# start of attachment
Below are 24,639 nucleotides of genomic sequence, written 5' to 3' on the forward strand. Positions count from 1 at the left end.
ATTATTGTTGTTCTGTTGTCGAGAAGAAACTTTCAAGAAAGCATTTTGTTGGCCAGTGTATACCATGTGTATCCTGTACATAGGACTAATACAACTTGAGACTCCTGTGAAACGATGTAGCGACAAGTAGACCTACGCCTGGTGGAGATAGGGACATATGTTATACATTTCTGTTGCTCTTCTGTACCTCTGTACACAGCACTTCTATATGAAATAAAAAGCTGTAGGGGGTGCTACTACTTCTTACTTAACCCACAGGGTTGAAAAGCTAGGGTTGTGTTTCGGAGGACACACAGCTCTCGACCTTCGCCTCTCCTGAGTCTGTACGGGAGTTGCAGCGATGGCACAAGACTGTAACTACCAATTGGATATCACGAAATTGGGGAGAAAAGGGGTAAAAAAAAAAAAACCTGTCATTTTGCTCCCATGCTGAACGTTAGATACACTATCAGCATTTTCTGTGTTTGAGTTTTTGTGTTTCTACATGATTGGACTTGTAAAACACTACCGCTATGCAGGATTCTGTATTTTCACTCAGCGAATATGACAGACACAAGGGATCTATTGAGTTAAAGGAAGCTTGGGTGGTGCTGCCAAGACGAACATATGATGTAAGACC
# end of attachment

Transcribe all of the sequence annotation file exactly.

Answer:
Below are 24,639 nucleotides of genomic sequence, written 5' to 3' on the forward strand. Positions count from 1 at the left end.
ATTATTGTTGTTCTGTTGTCGAGAAGAAACTTTCAAGAAAGCATTTTGTTGGCCAGTGTATACCATGTGTATCCTGTACATAGGACTAATACAACTTGAGACTCCTGTGAAACGATGTAGCGACAAGTAGACCTACGCCTGGTGGAGATAGGGACATATGTTATACATTTCTGTTGCTCTTCTGTACCTCTGTACACAGCACTTCTATATGAAATAAAAAGCTGTAGGGGGTGCTACTACTTCTTACTTAACCCACAGGGTTGAAAAGCTAGGGTTGTGTTTCGGAGGACACACAGCTCTCGACCTTCGCCTCTCCTGAGTCTGTACGGGAGTTGCAGCGATGGCACAAGACTGTAACTACCAATTGGATATCACGAAATTGGGGAGAAAAGGGGTAAAAAAAAAAAAACCTGTCATTTTGCTCCCATGCTGAACGTTAGATACACTATCAGCATTTTCTGTGTTTGAGTTTTTGTGTTTCTACATGATTGGACTTGTAAAACACTACCGCTATGCAGGATTCTGTATTTTCACTCAGCGAATATGACAGACACAAGGGATCTATTGAGTTAAAGGAAGCTTGGGTGGTGCTGCCAAGACGAACATATGATGTAAGACC